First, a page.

i.MX 7 Cortex-M4 memory locations and performance

The NXP i.MX 7 SoC heterogeneous architecture provides a secondary CPU platform with a Cortex-M4 core. This core can be used to run a firmware for custom tasks. The SoC has several options where the firmware can be located: There is a small portion of Tightly Coupled Memory (TCM) close to the Cortex-M4 core. A slightly larger amount of On-Chip SRAM (OCRAM) is available inside the SoC too. The Cortex-M4 core is also able to run from external DDR memory (through the MMDC) and QSPI. Furthermore, the Cortex-M4 uses a Modified Harvard Architecture, which has two independent buses and caches for Code (Code Bus) and Data (System Bus). The memory addressing is still unified, but accesses are split between the buses using addresses as discriminator (addresses in the range 0x00000000-0x1fffffff are loaded through the code bus, 0x20000000-0xdfffffff are accessed through the data bus).

i.MX 7 Simplified Architecture Overview

I was wondering how the different locations and buses affect performance. I used the Hello World example which comes with the NXP NXP i.MX 7 FreeRTOS BSP (I used the Toradex derivation of the BSP). I added a micro benchmark found and forked on Github and used appropriate linker files memory sections (refer to the i.MX 7 Reference Manual for the list of memory addresses) to load the firmware into different memory areas. I did use rather ancient Linaro 4.9 toolchain (2015q3) Since this is a synthetic and very small benchmark, the numbers are likely not directly applicable to real-world applications!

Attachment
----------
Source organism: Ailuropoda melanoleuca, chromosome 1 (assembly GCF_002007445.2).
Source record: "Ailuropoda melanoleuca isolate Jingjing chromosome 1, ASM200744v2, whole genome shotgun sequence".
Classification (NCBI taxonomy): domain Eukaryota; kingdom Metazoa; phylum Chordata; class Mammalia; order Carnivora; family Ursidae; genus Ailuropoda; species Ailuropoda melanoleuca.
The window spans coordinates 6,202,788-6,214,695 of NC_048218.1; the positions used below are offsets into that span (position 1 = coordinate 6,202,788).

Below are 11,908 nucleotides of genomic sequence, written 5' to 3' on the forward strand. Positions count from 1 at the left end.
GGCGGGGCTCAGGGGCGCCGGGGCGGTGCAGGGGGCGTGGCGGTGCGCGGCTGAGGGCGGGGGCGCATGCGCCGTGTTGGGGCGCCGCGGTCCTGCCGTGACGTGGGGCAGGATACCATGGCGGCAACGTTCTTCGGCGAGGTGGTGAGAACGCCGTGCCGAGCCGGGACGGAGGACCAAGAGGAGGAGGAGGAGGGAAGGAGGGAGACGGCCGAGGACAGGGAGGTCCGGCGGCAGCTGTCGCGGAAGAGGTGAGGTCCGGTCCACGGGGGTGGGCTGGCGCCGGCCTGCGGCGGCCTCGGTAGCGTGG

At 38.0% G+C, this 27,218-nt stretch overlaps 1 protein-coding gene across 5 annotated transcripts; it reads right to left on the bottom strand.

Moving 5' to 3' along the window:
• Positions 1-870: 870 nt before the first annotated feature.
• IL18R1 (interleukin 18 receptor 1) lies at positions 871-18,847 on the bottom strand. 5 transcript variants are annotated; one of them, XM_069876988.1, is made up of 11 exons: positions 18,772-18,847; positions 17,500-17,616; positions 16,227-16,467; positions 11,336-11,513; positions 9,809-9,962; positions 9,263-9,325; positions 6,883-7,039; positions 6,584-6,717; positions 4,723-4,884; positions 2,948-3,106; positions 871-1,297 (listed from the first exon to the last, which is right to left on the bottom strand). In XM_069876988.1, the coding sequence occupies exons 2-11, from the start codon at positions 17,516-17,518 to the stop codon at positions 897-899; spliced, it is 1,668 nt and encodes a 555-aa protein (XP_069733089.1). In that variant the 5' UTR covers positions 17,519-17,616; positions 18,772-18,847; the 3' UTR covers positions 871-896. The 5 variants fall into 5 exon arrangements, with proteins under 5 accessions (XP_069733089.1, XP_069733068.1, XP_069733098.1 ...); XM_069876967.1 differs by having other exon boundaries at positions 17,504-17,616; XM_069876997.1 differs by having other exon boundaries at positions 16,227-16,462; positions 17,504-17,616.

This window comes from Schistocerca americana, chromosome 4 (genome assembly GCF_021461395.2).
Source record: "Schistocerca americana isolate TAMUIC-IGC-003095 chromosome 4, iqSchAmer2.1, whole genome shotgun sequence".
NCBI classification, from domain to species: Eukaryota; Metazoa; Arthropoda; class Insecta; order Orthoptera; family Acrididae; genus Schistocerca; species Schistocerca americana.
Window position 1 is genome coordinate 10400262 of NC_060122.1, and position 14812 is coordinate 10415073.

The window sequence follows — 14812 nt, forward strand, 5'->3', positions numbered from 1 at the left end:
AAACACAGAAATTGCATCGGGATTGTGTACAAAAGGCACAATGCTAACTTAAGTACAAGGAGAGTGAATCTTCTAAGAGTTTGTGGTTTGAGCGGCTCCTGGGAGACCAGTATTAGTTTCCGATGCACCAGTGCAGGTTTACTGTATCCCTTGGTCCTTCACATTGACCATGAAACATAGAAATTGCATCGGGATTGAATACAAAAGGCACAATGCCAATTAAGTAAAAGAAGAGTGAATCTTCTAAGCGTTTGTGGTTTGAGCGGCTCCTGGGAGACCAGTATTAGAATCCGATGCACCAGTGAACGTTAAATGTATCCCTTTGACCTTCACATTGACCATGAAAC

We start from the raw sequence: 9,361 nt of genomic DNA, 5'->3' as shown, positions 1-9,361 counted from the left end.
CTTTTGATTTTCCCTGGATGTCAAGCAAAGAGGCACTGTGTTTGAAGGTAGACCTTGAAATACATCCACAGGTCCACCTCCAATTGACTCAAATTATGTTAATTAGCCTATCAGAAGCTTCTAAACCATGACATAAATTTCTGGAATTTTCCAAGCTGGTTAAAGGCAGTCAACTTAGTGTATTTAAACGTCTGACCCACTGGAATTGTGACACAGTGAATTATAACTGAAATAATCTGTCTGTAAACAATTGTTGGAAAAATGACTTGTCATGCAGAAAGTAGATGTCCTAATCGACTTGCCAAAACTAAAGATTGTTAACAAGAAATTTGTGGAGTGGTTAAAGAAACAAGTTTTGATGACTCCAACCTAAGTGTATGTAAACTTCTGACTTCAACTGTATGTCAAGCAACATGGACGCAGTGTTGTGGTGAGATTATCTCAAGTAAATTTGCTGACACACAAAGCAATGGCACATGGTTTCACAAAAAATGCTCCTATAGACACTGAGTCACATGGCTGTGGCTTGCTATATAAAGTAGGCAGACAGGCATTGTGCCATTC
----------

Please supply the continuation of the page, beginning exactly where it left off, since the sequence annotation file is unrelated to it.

The standard mode of operation should be fetching data through the system bus and code (.text), unsurprisingly, through the code bus. This provides the best performance (assuming equally good caching on the two buses). Since the system bus is somewhat more versatile, I tested how fetching code through the system bus affects performance. The results are execution time in milliseconds. The micro benchmark was highly reproducible and values never deviate more than 1ms between two runs.

Caches Disabled

.data System bus System bus Code bus
.text Code bus System bus Code bus
DDR 1329 ms 1402 ms 1357 ms
OCRAM 401 ms 486 ms
OCRAM_EPD 564 ms 604 ms
OCRAM_S 840 ms 910 ms 861 ms
TCM 45 ms 72 ms